Uzbek singer Ozoda Saidzoda (file photo)
May 02, 2014
Singer Ozoda Saidzoda is still a star in Uzbekistan, despite not being one of the country’s officially approved artists.
Having shot to fame in the Central Asian country in the 1990s thanks to her traditional Uzbek renditions of modern pop songs, Saidzoda became hugely popular for her lively stage shows and heartfelt performances. (The fact that she also changed her surname to Saidzoda from the more Russian-sounding Nursaidova would only have enhanced her standing among many Uzbeks.)
Known affectionately to some of her fans as the “Tigress of the East,” her impassioned torch songs and often fiery brand of trad-pop kept her at the top of Uzbekistan’s entertainment industry — until she suddenly had her special performing license revoked by the country’s shadowy entertainment authority in 2006.
Although no official reason was given for the withdrawal of her license, many believed it was due to videos appearing on the Internet of some of her more risque performances, which were considered too vulgar and coarse by Uzbekistan’s rather conservative establishment.
WATCH: Performer Ozoda Saidzoda in full flow:
Since then, Saidzoda has remained tight-lipped about her performance ban while continuing to make a living by singing at wedding parties and other private events that don’t come under the purview of the licensing authority.
Until now, that is.
On May 1, tweeting in both Uzbek and Russian, Saidzoda appeared to lay the blame for her career setback squarely at the door of the country’s prime minister, Shavkat Mirziyaev, who has held office since December 2003 and has a reputation for being one of the more hard-line elements in President Islam Karimov’s authoritarian government.
(Mr. Mirziyaev. For so many years you have made my life a hell, was it not enough. Now you want to destroy my home. Is there no law for you?)
(Mr Mirziyaev. Isn’t everything I went through all these years thanks to you not enough? Now you want to destroy my home. Are you trying to show who’s the boss???)
Ozoda later elaborated on her tweets in an exclusive interview with RFE/RL’s Uzbek Service, claiming she has been a victim of persecution for a number of years.
“There have been lots of fabricated cases against me,” she said. “Whenever you raise your voice, someone will look for dirt on you. And I have proof that Mr. Mirziyaev is behind this. I have known him since he was governor of Samarkand. I know many things about him.”
Saidzoda went on to say she was considering taking legal action against Mirziyaev, whom she accuses of being behind her constant harassment by Uzbek tax authorities and utility providers. Now, she says, this unwarranted attention means she could soon be forced out of her Tashkent home.
“I know how he came to power and how many people suffered because of him,” she added. “Even the Uzbek security service knows about this. I wrote to them with facts and it was ignored.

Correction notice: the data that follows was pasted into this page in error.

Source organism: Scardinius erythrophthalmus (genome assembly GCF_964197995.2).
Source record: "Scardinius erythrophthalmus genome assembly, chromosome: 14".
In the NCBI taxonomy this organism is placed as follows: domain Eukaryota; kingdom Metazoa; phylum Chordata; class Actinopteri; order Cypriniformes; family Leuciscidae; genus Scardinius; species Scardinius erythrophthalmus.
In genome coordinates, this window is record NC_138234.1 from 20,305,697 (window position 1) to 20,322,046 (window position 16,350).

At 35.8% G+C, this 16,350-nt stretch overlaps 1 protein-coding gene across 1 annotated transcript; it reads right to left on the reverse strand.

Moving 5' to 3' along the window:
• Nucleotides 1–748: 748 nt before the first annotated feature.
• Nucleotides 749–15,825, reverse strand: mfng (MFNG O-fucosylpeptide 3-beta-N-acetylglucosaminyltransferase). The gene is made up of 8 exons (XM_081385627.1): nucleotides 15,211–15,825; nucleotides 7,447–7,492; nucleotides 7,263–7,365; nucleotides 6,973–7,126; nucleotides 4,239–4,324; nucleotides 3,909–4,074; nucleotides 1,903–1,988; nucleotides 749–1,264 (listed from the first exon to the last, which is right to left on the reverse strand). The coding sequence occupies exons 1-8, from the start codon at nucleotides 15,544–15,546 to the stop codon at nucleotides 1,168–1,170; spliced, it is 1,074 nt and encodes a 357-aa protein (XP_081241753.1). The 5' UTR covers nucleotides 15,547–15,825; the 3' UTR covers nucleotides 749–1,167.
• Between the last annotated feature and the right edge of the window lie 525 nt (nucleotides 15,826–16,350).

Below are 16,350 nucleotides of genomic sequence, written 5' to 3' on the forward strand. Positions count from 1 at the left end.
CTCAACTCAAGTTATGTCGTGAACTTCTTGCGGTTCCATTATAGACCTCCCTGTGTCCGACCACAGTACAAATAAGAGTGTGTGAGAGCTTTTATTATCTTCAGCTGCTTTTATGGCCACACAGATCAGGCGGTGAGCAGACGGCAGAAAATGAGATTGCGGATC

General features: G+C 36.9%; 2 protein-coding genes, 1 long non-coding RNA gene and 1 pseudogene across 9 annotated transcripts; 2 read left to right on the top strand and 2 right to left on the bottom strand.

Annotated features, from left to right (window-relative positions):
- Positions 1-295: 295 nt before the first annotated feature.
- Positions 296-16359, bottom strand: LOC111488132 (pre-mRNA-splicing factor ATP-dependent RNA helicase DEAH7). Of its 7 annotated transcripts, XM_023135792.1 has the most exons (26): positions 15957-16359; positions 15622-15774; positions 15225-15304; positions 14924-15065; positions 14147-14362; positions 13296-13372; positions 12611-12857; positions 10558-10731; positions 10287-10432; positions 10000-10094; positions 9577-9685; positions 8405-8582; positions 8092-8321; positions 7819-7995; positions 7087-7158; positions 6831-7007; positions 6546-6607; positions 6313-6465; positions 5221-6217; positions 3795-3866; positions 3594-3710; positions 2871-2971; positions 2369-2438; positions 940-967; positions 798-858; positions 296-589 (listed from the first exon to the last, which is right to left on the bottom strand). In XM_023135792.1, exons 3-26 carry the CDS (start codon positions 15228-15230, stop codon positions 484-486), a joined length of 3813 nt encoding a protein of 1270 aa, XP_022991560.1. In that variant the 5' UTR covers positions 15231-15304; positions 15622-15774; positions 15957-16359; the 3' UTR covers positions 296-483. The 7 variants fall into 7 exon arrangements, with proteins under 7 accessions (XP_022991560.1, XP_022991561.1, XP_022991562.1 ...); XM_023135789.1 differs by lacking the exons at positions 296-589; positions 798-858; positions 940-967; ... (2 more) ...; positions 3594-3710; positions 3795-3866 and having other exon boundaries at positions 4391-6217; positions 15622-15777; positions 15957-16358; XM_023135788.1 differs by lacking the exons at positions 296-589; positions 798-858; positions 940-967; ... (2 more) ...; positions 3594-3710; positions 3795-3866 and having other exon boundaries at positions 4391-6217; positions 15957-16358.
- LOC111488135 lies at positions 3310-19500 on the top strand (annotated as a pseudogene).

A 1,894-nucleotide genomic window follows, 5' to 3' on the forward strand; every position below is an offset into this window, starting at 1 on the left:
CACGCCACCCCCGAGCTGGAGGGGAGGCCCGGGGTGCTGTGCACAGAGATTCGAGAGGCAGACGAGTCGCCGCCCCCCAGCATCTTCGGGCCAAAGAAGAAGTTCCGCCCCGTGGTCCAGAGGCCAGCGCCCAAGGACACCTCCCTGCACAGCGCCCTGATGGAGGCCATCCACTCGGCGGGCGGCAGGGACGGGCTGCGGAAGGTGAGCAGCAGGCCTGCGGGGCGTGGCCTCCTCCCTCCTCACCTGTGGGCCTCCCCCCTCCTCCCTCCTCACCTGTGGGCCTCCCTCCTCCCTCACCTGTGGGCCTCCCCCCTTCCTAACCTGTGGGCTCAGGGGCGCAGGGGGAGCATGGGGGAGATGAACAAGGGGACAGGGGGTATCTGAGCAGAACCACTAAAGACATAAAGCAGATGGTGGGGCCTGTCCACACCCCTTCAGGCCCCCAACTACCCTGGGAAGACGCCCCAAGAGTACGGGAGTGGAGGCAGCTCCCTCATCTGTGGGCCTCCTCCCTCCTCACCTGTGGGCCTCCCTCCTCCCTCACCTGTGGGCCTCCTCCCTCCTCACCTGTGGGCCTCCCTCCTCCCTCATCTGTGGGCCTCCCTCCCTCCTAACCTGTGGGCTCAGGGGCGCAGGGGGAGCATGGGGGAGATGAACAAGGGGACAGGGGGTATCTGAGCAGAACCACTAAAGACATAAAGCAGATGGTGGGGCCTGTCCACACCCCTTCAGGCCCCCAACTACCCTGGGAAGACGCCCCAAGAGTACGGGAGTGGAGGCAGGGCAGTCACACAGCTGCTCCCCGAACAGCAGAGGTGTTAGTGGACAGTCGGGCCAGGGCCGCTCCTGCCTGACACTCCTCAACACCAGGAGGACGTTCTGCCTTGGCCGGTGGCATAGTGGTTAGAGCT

“Everything is happening because I refused to become part of his team in 2001 [to promote him and his political career]. I always did the opposite of what they told me.”
In setting her sights on the Uzbek prime minister, Saidzoda is taking on a powerful adversary.
Uzbek Prime Minister Shavkat Mirziyaev
Mirziyaev has a reputation for being a ruthless operator. Described by one Uzbek journalist as “Karimov’s hammer,” he is generally viewed as the man who pushes through the implementation of Karimov’s more unpopular policies, including forced laborduring the country’s annual cotton harvest.
His tough-guy persona has been enhanced by reports that he has physically assaulted regional officials who displeased him, and his close connections with the country’s security forces make him a man to be feared.
This could be the reason why Saidzoda has kept her counsel for so long, but now she seems undaunted.
“I am very much under pressure,” she says. “I was afraid for my life, so I kept silent in order to protect my relatives. But now I’ve run out of patience.”
It is unlikely that Saidzoda will ever get a chance to prove her allegations against the prime minister in an Uzbek court, but even speaking out against him in such a public manner is a noteworthy occurrence in a country where people are often afraid to criticize the ruling regime.
Although the singer may be gambling that her popularity may spare her any major repercussions for her public act of defiance, she may also have been inspired by a new atmosphere of dissent that appears to be creeping into Uzbek life.
A YouTube video posted last month by a migrant Uzbek worker publicly calling on Karimov to resign because of his failure to govern quickly went viral.
It has already amassed hundreds of thousands of views, a social-media milestone almost unheard of in Uzbekistan, whose deeply repressive society means people are often afraid to view “subversive” Internet content in case it gets them into trouble with the authorities.
— Coilin O’Connor and Alisher Sidikov